For works to qualify for this, the premise, plot and characters have to follow most of the same basic beats, except for some twist that is unique to that work (at least at the time of its release). It has to deliberately invoke enough similarities to an established formula that the intended audience instantly recognizes what it is—the same type of Heroes, the same type of Villains, and the same general setting and plot progression. (For videogames, it may be all of the above, as well as similar controls, mechanics and gameplay typical of the genre.) Granted, by virtue of whatever unique "gimmick" this work introduces, some of these conventions can be Played With or otherwise lampshaded in relation to said gimmick, but they still exist in some form or another. This trope is also not for cases where the only "changes" are minor things like names, superficial appearances, etc., but instead changes that turn familiar ideas on their heads.
Naturally, whether a work succeeds or fails with this structure is based on its own merits, as some will simply become forgotten derivatives and others may redefine a new formula themselves. If they become overshadowed by its copycats, then it may become a case of "Seinfeld" Is Unfunny.
When organizing works on this page or its sub-pages, if the twist itself has become so formulaic that it's become a new Sub Genre, then add the Sub Genre and any works which created a yet another twist to distinguish itself, as explained in the description of said work.
Super Trope to "Die Hard" on an X and Recycled In Space. Sister Trope to a What If? story. A Cliché Storm is either an extreme version of this trope, or its extreme opposite; either it has so many cliches that it's indistinguishable from others in the genre, or it has so many that it stands out because of that.
- Blue Marvel: As per Word of God, this character was created based on the question: "What if Superman had been a Black guy?"
- The Incredible Hulk was the first major attempt to create an flawed costumed superhero. After learning that the monstrous The Thing was the most popular member of the Fantastic Four, Stan Lee decided to take the idea Up to Eleven and make a monster and less than a perfect hero.
- Spider-Man was the first attempt to create a prominent superhero who was also a flawed, but developing Kid Hero. Stan Lee wanted to avoid the practice of making a Kid Hero into a Kid Sidekick, and also wanted the character to naturally grow older and wiser. While heroic to a fault, Peter Parker was very much still a teenager with selfish concerns, personal insecurities, and life lessons yet to be learned.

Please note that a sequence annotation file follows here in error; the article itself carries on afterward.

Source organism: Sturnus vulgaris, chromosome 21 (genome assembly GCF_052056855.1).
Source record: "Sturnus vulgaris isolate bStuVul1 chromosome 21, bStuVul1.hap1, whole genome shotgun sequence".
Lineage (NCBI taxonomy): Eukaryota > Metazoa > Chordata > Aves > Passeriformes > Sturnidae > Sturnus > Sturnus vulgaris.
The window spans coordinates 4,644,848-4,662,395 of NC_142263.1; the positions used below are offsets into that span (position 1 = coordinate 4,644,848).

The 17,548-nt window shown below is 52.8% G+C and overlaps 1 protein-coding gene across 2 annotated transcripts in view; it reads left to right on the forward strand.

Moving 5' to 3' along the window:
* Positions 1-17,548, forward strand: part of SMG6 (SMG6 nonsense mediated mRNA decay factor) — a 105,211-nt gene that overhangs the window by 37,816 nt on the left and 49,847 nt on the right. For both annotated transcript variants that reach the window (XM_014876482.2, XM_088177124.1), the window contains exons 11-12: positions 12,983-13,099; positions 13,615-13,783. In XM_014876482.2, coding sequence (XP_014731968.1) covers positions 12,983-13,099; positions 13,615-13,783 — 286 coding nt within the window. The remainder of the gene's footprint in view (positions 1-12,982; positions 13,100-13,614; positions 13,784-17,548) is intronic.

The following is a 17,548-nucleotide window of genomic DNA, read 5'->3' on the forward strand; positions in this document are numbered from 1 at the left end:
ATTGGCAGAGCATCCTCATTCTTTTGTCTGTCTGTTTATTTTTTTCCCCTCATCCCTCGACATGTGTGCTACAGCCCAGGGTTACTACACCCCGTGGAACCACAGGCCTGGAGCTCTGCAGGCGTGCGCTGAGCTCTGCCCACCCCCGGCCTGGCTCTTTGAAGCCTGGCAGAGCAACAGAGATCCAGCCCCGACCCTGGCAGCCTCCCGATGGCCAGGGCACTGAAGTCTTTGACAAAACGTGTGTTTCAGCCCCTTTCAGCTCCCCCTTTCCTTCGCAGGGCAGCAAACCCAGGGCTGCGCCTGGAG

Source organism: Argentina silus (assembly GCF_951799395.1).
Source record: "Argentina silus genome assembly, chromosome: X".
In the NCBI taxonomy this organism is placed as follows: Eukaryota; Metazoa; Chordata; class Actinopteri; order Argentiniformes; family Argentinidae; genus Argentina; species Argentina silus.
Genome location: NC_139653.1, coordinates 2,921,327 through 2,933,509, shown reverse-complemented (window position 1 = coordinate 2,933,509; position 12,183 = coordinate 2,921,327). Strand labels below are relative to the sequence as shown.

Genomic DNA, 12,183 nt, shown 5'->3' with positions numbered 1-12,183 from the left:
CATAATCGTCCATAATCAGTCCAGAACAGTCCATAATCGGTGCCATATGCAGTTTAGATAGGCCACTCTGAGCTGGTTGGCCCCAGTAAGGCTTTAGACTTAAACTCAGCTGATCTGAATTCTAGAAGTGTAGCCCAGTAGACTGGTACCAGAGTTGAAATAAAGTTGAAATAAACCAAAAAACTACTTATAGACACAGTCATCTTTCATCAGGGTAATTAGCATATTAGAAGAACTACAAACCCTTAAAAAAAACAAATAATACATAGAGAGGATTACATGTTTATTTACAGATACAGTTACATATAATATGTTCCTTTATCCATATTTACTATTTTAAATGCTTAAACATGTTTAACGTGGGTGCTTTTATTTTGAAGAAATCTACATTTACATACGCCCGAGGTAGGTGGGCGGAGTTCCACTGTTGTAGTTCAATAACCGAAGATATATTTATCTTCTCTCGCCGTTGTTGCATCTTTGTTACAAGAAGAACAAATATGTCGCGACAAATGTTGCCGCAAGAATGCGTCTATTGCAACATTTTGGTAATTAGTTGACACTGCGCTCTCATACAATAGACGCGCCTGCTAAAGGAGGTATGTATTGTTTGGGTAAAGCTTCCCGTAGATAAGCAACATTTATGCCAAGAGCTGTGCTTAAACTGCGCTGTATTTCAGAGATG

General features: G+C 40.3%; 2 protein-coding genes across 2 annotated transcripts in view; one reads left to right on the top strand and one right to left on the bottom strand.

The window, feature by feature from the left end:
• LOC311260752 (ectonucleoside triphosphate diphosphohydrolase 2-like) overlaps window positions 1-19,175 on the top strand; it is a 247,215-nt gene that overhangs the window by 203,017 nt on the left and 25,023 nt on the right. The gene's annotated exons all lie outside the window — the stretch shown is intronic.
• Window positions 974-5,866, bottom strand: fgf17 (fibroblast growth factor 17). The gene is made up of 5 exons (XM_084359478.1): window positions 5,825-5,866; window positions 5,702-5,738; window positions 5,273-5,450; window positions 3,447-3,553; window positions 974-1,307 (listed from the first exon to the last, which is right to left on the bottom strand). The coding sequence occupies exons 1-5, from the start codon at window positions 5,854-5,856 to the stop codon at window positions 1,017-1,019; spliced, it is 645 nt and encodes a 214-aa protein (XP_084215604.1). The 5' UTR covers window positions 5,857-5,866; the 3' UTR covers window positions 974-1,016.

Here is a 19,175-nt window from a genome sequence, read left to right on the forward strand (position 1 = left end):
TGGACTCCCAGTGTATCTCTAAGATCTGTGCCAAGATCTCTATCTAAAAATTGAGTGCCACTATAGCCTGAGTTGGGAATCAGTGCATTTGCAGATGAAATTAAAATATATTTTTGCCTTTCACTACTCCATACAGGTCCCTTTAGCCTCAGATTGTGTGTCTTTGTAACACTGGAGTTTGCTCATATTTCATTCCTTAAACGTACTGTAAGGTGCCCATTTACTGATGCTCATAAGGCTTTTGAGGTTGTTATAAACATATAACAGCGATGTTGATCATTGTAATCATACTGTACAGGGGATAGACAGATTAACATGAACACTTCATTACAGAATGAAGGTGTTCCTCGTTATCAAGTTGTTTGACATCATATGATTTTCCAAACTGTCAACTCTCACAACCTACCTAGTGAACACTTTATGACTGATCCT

- Thunderbolts gives the premise: what if the Super Team was actually comprised of villains pretending to be heroes?
- What If?: As the Trope Namer for the What If? trope, this comic explores several hypothetical twists on existing concepts.
- Ironically, Die Hard began as an ordinary action movie with a standard Action Hero. Throughout its Troubled Production, Frank Sinatra, Arnold Schwarzenegger, Harrison Ford, Mel Gibson and other big action stars were all considered but turned it down. Bruce Willis' Everyman appearance is what helped shape the film into the Right Man in the Wrong Place story which would later spawn its own derivatives in the "Die Hard" on an X sub-genre.
Buddy Cop Genre
- 48 Hrs. marketed itself on the novel gimmick of pairing a Straight Man and Wise Guy Odd Couple from different ethnicities (Nick Nolte and Eddie Murphy, specifically) in a action/crime film. This led to the explosion of the Buddy Cop and They Fight Crime! sub-genres, especially ones partnering people of different cultures/ethnicities like Lethal Weapon and Beverly Hills Cop.
- Rush Hour is a late example of a Buddy Cop film that distinguishes itself by making its two stars Black and Asian (Jackie Chan and Chris Tucker) and incorporating elements of a Martial Arts Movie into its DNA.
- Alice in Wonderland (2010) created a dark and surreal take on the classic Alice in Wonderland tale (which was already plenty weird on its own) and making a story that is meant perhaps more for adults than children.
- Enchanted was a live-action Disney film that placed the characters from the archetypical Disney story in the real world, and then poked fun at and subverted many of the standard tropes you'd find in such a story. At the time, this was a very novel idea, as most movies of its type played the subject matter 100% straight. It kicked off a series of new films, remakes and sequels that did similar things to play with these tropes, such as Frozen, Beauty and the Beast (2017), and Maleficent.
- Child's Play is based on the premise "What if the killer was a kid's doll?"
- Friday the 13th (1980) copied the Slasher formula almost wholesale from Halloween (1978), except set in a forest camp and keeping the killer's identity a mystery. Later entries in the series helped codify the genre with its undead villain, Jason.
- A Nightmare on Elm Street (1984) created the idea of a slasher villain that could invade dreams and kill his victims when they slept. Said villain, Freddy Krueger, also began the trend of the wisecracking, Reality Warping serial killer later seen in films like Wishmaster and Warlock.
- Scream is a Slasher Movie in which the characters are fully aware of the rules of a Slasher Movie. This started its own trend of post-modern slasher movies.
- Shrek takes the typical fairy-tale kingdom that you would find in a Disney work and instead casts the ogre as the hero. Most other twists in the plot center around that singular idea, although the sequels flesh out many others.